Section 1: Discussion Questions
- What is the harm of her friends seeing this research information?
- How could this type of situation be avoided?
- How does this type of situation affect the integrity of the study? How does this type of situation affect the participants?
- Why is it important to securely store research information?
The ethical conduct of research is also measured by the degree to which the information collected is accurate and precise. Information should be recorded and documented carefully according to the research design so that the potential for error is reduced. Documentation is the act of recording, summarizing and/or coding information for future use.
Documentation must be accurate so that the records of research activity represent what actually occurred during testing/participation. Accurate documentation also allows others to more easily detect any errors that may be included in the information collected. If information is recorded inaccurately, the results of the study may not be useful.
Documentation should be completed as the research occurs, not at a later time. Information is likely to be more accurate when recorded as soon as possible rather than recalling information from memory, which can be mistaken.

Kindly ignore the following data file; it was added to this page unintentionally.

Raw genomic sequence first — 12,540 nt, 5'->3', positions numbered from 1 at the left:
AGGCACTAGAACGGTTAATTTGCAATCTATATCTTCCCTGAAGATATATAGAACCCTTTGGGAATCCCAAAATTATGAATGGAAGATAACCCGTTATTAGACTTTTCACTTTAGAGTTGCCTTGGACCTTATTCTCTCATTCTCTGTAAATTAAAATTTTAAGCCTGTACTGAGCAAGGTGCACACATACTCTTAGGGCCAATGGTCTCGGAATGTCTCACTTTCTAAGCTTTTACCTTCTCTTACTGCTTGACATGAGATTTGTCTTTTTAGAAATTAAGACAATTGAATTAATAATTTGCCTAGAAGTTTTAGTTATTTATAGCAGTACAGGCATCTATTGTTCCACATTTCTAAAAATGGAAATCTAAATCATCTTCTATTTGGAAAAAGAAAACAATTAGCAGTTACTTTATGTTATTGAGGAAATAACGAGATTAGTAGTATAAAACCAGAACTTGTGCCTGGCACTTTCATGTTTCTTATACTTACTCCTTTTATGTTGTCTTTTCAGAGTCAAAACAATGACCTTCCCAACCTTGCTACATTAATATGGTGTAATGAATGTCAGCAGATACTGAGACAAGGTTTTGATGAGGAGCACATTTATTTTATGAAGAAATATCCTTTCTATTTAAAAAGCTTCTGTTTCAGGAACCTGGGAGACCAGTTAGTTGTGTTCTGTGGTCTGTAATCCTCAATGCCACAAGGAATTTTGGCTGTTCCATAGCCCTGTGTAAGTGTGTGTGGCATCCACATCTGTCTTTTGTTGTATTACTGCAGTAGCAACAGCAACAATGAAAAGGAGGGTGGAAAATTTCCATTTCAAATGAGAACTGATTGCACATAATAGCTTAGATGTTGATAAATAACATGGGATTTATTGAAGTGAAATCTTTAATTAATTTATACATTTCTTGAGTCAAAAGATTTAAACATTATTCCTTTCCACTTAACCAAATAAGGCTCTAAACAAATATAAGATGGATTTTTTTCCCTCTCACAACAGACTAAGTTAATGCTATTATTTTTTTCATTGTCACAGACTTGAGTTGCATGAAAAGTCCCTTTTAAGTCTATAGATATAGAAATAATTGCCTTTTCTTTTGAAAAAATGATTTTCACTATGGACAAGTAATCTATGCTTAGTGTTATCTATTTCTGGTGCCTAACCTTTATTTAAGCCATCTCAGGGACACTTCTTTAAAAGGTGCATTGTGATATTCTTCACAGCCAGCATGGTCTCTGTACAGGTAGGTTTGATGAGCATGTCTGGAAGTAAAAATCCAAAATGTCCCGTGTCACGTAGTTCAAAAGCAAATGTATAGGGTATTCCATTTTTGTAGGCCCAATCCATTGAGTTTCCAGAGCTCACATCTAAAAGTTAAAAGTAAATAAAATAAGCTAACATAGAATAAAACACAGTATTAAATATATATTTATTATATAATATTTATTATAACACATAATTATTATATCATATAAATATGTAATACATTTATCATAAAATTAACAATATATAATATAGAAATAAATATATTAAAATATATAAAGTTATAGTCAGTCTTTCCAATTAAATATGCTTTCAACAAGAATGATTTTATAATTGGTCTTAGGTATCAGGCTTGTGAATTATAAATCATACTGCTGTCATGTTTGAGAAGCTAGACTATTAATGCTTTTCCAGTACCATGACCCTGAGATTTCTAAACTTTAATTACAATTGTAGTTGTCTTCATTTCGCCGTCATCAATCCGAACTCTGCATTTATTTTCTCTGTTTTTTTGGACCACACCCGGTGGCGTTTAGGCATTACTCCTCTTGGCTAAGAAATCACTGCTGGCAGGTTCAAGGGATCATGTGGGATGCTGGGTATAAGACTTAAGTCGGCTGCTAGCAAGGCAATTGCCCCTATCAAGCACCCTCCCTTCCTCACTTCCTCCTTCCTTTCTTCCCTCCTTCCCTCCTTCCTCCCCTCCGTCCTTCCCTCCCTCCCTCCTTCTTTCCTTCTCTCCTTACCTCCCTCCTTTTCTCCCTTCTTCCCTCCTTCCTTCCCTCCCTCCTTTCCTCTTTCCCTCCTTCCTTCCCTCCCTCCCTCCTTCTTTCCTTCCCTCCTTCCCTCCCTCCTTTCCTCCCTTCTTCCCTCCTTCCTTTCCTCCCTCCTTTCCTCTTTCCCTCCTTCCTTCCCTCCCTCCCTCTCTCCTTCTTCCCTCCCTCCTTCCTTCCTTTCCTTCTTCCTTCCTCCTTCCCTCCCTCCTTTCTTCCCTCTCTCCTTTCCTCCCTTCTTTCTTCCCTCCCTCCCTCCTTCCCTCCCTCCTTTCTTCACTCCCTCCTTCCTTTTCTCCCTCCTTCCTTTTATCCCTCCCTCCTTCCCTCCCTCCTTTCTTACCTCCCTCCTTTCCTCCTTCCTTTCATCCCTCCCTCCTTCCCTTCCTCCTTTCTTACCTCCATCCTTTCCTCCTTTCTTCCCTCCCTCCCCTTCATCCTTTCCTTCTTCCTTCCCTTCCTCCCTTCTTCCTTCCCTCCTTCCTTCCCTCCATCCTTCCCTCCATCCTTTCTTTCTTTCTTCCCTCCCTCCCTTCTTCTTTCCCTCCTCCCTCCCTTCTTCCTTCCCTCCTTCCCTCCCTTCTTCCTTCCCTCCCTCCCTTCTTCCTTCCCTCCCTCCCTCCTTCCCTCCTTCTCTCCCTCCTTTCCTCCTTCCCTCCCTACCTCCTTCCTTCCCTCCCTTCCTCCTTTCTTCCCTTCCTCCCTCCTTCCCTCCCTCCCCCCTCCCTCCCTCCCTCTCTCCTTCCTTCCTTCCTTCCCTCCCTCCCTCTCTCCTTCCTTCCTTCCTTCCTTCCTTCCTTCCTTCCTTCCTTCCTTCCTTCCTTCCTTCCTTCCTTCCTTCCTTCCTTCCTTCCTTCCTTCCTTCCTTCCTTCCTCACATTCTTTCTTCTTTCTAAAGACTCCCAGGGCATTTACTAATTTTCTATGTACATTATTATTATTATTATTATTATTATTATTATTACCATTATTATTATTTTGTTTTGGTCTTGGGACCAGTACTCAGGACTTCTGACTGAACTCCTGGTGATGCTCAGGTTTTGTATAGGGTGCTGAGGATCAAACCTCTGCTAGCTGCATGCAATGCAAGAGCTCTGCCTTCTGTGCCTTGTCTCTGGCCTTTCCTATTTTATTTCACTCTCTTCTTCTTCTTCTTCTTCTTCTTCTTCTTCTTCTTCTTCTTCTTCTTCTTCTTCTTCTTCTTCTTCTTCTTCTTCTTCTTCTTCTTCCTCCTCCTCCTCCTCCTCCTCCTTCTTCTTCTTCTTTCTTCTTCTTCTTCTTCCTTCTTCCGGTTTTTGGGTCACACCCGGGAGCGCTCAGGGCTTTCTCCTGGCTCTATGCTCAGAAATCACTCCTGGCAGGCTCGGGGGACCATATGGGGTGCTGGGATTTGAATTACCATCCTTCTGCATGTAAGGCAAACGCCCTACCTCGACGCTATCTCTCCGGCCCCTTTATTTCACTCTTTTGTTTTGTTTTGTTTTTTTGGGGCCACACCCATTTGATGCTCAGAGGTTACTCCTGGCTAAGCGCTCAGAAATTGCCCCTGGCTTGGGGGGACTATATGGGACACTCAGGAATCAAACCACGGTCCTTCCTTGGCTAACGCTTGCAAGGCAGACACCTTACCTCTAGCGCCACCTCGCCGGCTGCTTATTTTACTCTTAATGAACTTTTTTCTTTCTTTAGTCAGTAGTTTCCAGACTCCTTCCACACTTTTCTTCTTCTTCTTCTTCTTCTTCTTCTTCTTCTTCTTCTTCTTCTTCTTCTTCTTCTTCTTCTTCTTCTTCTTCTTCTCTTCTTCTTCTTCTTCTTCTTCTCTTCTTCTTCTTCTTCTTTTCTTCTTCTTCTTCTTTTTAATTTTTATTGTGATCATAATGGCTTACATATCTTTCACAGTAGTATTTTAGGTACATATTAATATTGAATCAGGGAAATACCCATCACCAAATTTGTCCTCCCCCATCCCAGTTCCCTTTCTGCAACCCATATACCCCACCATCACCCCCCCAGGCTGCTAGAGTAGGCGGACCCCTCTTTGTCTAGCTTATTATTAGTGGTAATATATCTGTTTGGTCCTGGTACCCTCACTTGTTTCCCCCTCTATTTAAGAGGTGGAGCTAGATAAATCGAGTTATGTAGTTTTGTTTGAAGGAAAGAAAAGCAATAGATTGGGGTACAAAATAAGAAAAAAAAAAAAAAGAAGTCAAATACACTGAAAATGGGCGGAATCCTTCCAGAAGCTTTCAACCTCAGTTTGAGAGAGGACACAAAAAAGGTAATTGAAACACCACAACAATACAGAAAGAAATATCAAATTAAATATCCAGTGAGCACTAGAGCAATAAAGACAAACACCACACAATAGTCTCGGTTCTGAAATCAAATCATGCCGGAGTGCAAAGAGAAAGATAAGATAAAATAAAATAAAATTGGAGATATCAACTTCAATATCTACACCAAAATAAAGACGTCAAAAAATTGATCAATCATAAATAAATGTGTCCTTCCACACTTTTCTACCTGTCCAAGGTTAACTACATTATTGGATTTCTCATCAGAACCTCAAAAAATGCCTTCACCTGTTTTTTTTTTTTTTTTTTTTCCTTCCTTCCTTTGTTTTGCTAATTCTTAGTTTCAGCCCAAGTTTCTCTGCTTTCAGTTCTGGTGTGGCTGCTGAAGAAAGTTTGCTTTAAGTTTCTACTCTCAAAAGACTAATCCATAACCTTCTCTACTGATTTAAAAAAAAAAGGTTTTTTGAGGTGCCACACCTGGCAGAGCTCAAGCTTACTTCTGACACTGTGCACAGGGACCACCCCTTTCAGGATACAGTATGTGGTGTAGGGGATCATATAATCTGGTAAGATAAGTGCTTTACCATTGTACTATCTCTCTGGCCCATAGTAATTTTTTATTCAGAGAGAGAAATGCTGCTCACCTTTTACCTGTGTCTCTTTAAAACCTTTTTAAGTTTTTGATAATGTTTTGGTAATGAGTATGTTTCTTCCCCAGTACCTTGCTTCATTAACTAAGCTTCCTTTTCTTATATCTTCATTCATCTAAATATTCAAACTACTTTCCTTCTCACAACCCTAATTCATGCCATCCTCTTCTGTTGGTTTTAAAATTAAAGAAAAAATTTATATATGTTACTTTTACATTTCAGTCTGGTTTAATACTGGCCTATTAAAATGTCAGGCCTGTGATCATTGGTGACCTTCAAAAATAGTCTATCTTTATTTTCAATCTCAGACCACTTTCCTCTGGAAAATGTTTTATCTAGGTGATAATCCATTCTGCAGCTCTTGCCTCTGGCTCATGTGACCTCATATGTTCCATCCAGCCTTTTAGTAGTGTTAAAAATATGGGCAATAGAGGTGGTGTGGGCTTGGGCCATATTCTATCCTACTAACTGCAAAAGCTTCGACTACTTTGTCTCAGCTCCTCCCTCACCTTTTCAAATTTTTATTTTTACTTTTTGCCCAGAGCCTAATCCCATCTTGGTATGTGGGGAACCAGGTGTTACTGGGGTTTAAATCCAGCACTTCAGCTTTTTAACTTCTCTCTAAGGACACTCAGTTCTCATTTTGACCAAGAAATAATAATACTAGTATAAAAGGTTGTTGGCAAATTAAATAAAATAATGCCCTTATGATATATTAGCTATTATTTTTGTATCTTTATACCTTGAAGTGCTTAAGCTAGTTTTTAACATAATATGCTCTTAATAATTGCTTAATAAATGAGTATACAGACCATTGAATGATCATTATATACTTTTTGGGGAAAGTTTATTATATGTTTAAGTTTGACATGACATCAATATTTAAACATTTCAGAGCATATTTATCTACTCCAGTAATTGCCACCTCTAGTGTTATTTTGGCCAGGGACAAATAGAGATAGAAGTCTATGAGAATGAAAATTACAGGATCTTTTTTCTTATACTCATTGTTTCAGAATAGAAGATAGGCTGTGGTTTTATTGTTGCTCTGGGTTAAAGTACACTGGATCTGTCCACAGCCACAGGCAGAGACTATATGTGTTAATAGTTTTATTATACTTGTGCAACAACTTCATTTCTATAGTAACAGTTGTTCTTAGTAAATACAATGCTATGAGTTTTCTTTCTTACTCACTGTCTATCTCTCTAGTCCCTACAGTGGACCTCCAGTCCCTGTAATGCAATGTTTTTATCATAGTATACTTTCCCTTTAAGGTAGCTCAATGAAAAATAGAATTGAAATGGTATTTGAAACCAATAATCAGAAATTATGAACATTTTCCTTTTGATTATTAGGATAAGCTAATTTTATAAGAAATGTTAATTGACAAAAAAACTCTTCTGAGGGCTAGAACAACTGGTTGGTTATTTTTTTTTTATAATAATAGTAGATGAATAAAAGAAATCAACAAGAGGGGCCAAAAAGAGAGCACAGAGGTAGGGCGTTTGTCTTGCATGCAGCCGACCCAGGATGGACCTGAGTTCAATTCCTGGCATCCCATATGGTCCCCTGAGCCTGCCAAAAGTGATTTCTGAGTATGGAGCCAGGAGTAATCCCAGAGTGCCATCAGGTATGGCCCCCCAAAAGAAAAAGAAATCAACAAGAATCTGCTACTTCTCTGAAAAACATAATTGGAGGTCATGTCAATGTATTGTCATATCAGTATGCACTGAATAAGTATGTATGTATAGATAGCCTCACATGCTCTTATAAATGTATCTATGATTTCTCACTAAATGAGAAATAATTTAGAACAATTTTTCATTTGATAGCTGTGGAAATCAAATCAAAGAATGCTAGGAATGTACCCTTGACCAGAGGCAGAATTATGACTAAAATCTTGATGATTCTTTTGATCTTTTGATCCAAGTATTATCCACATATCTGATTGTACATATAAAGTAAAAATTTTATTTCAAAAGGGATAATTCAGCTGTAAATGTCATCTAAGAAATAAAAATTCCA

Definition: Documentation is “the collation, synopsizing, and coding of printed material for future reference” (American Heritage Dictionary of the English Languages).
Case Example for DocumentationIn a weight loss study, the research assistant failed to measure the participant's weight at the beginning of the study. Later, when it was time to review the results of the study, the assistant realized that he did not have the weight for the participant.
Section 1.1: Discussion Questions
- How does this type of situation affect the integrity of the study?
- What should you do if you forget to document important information in the beginning of the study?
- Why is it important to accurately document research information?